Tuesday, May 26, 2009

No American brides for Salm counts



May 17, 1911

In her colum in today's Chicago Daily Tribune, The Marquise de Fontenoy writes that Counts Erich and Robert zu Salm have arrived in the United States on board the Kaiserin Auguste Viktoria and are planning to spend the summer in Washington D.C., and Bar Harbor, Maine. They are actually altgraves, "Old counts," which is something between a prince and a count, and they are members of a historic mediatized family. They have an equal rank to the reigning families, and rank before the non-mediatized German and Austrian nobles.
Archduchess Maria Christina of Austria is married to Hereditary Prince Emmanuel zu Salm-Salm.
Erich and Robert are both unmarried, and "each of them officer of a crack dragoon regiment of the Austrian army." But they are "debarred from wedding any American woman," unless they receive consent from all the adult members of their "extremely numerous and wealthy family." If either count was to fall in love and marry an American without consent, their marriage would considered invalid, and their wives would not be able to "bear their names and titles," and their children would be barred from inheriting their "father's property, name or rank."
One American girl did marry into the Salm family. Prince Felix, who was the uncle of the present head of the house of Salm-Salm, was an active soldier during the Holstein campaign in 1849. But due to a major problem with debts, Felix was forced to resign his commission and leave Europe. He came to the United States, where he received a commission from President Lincoln, and served with the 68th New York Regiment during the Civil War. He "emerged at the close of the conflict with the rank of brigadier general."
On August 30, 1862 at St. Patrick's Church in Washington, D.C., Felix married Anges Leclerq. The marriage was performed by Rev J.A. Walter. Miss Leclerq' sister, Delia, was married to Edmund Johnson, who was the nephew of former President Andrew Johnson.
Prince Felix and his wife went to Mexico, where he joined the "waning cause of Emperor Maximilian."
Felix was taken prisoner with the Emperor, but did not suffer his fate "had it not been for his wife, who obtained by dint of entreaty, from President Juarez a commutation of his sentence to six years' imprisonment."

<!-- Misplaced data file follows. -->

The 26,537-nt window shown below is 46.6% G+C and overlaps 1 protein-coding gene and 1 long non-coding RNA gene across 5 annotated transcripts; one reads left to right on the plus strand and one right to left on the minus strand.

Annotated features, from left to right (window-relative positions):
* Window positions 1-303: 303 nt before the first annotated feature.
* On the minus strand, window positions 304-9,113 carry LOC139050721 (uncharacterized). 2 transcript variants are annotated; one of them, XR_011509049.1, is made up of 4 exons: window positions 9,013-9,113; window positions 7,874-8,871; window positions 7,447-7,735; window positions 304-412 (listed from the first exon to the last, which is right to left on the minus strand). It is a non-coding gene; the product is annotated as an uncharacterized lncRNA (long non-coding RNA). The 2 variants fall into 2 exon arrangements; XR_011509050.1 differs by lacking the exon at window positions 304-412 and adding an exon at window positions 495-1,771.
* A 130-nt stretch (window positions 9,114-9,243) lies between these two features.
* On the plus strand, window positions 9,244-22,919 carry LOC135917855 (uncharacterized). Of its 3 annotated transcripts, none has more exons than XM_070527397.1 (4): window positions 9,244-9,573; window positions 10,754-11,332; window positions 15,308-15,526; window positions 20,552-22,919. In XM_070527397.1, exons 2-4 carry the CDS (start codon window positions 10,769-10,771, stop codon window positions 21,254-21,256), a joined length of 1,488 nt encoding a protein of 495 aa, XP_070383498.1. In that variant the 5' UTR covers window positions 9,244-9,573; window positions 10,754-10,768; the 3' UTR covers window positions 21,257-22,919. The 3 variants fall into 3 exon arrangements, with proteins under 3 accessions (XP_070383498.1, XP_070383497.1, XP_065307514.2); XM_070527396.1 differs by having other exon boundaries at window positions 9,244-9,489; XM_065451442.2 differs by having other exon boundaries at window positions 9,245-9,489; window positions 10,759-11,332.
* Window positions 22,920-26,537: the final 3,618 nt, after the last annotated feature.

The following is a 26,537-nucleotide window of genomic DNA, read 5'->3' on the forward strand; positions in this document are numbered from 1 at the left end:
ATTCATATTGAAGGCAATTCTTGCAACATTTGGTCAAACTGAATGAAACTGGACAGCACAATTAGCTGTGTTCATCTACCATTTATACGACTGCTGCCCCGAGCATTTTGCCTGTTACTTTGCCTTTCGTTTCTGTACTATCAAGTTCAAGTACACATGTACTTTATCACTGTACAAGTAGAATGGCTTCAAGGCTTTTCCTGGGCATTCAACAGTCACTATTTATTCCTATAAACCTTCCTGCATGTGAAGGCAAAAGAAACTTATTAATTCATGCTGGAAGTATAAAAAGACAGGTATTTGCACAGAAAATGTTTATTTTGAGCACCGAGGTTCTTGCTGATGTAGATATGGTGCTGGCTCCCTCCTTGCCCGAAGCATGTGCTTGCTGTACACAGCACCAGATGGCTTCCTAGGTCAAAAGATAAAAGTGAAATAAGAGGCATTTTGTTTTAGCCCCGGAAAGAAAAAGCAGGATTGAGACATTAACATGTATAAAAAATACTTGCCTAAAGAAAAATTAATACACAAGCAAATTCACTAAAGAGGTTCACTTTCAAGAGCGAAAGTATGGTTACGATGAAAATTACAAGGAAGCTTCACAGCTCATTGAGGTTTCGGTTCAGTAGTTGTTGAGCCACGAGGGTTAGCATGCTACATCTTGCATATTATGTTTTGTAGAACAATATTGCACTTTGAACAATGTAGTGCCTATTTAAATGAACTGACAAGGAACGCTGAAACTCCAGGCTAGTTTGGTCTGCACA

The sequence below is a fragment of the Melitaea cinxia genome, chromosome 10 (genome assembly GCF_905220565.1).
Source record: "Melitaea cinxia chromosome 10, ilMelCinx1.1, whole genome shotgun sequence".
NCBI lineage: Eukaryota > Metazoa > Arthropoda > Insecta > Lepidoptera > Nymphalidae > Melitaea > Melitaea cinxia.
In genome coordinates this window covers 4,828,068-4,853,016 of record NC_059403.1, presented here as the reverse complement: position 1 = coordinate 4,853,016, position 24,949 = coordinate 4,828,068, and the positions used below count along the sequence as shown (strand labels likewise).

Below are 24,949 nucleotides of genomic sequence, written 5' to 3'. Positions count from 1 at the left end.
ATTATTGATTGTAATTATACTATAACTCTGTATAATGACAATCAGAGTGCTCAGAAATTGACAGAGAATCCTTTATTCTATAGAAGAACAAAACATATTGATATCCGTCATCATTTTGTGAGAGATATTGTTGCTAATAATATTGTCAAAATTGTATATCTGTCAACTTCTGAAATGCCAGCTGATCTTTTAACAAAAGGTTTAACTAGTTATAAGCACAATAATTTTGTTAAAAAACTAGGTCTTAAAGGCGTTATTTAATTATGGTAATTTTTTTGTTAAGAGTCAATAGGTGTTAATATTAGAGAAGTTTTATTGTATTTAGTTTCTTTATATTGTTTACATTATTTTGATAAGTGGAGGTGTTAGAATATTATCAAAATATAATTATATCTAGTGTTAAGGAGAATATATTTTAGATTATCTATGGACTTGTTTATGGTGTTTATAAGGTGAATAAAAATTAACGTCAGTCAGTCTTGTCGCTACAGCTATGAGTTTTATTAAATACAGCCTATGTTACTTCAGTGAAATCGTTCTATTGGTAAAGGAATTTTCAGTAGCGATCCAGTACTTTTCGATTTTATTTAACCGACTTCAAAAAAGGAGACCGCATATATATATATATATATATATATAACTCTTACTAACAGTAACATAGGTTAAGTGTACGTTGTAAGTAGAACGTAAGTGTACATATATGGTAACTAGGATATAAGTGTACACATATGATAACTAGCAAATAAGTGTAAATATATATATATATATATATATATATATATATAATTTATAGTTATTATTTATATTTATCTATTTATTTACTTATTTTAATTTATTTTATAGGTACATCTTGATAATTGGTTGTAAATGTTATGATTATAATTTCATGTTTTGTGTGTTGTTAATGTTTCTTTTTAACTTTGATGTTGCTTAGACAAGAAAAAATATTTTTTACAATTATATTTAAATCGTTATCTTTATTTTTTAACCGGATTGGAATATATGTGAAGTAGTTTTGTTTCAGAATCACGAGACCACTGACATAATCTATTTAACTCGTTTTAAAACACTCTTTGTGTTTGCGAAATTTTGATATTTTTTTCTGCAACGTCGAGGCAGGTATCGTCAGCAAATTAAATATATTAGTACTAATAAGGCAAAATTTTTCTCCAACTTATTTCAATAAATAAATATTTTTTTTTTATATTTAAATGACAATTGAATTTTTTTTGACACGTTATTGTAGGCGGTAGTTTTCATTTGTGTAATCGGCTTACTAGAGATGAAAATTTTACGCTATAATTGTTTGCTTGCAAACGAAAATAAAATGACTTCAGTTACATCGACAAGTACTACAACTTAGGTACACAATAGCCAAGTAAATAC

Using her sister's connections, Agnes was able to induce the President to intervene on her husband's behalf. Prince Felix was eventually freed and ordered to leave Mexico. He rejoined his American wife in Europe, but their position there was a "most difficult one." The head of the house would not recognize the marriage. Felix also still had not repaid his European debts.
When the Franco-Prussian war broke out, Prince Felix joined the Prussian army. He was killed at Gravelotte in August 1870. Agnes was able to secure a small pension of $1000 from the Austrian emperor, "in recognition of her own and her husband's services to Emperor Maximilian," who was born an Austrian archduke.
Agnes' life in Europe proved difficult. She could not call herself Princess Salm as her marriage was not officially recognized by the head of the house. In 1876, she married a British diplomat, Charles Heneage,whom she had first met in Washington, D.C., before her marriage to Prince Felix.
This second marriage did not turn out "happily. The couple separated after only a few years. Heneage's final years were spent in journalism, and he died about ten years ago.
According the the Marquise, Agnes's second marriage did not appear in Burke's Peerage or in other reference works. Charles Heneage is listed as having died a bachelor. For more than a quarter of a century, the Almanach de Gotha was equally silent on Prince Felix's marriage. Her late husband's family also denied her an annuity from the entailed estates because they did not recognize her as Felix's wife.
Thus, Counts Erich and Robert are certainly aware of the pitfalls of marrying an American girl.

[There is a biography of Agnes Leclerq entitled the Prince and the Yankee by Robert White. This book was published in 2003 by IB Tauris).

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